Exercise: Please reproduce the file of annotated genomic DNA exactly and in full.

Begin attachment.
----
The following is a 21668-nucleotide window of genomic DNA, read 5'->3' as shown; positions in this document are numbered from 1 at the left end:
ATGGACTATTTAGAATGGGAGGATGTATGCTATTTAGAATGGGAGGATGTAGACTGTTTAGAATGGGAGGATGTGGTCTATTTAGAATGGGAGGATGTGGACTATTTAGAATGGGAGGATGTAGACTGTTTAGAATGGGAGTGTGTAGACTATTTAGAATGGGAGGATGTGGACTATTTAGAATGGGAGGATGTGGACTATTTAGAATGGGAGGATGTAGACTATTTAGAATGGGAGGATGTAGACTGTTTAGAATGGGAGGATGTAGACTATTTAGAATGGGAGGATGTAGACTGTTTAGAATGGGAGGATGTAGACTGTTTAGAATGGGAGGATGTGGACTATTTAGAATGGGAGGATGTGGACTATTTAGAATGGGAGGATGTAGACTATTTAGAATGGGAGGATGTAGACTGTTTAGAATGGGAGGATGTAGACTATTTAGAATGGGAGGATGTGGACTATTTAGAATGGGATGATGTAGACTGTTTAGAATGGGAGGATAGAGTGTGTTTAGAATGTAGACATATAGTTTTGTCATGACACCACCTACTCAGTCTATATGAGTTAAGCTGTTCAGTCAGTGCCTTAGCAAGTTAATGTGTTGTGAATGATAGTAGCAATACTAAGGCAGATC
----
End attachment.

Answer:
The following is a 21668-nucleotide window of genomic DNA, read 5'->3' as shown; positions in this document are numbered from 1 at the left end:
ATGGACTATTTAGAATGGGAGGATGTATGCTATTTAGAATGGGAGGATGTAGACTGTTTAGAATGGGAGGATGTGGTCTATTTAGAATGGGAGGATGTGGACTATTTAGAATGGGAGGATGTAGACTGTTTAGAATGGGAGTGTGTAGACTATTTAGAATGGGAGGATGTGGACTATTTAGAATGGGAGGATGTGGACTATTTAGAATGGGAGGATGTAGACTATTTAGAATGGGAGGATGTAGACTGTTTAGAATGGGAGGATGTAGACTATTTAGAATGGGAGGATGTAGACTGTTTAGAATGGGAGGATGTAGACTGTTTAGAATGGGAGGATGTGGACTATTTAGAATGGGAGGATGTGGACTATTTAGAATGGGAGGATGTAGACTATTTAGAATGGGAGGATGTAGACTGTTTAGAATGGGAGGATGTAGACTATTTAGAATGGGAGGATGTGGACTATTTAGAATGGGATGATGTAGACTGTTTAGAATGGGAGGATAGAGTGTGTTTAGAATGTAGACATATAGTTTTGTCATGACACCACCTACTCAGTCTATATGAGTTAAGCTGTTCAGTCAGTGCCTTAGCAAGTTAATGTGTTGTGAATGATAGTAGCAATACTAAGGCAGATC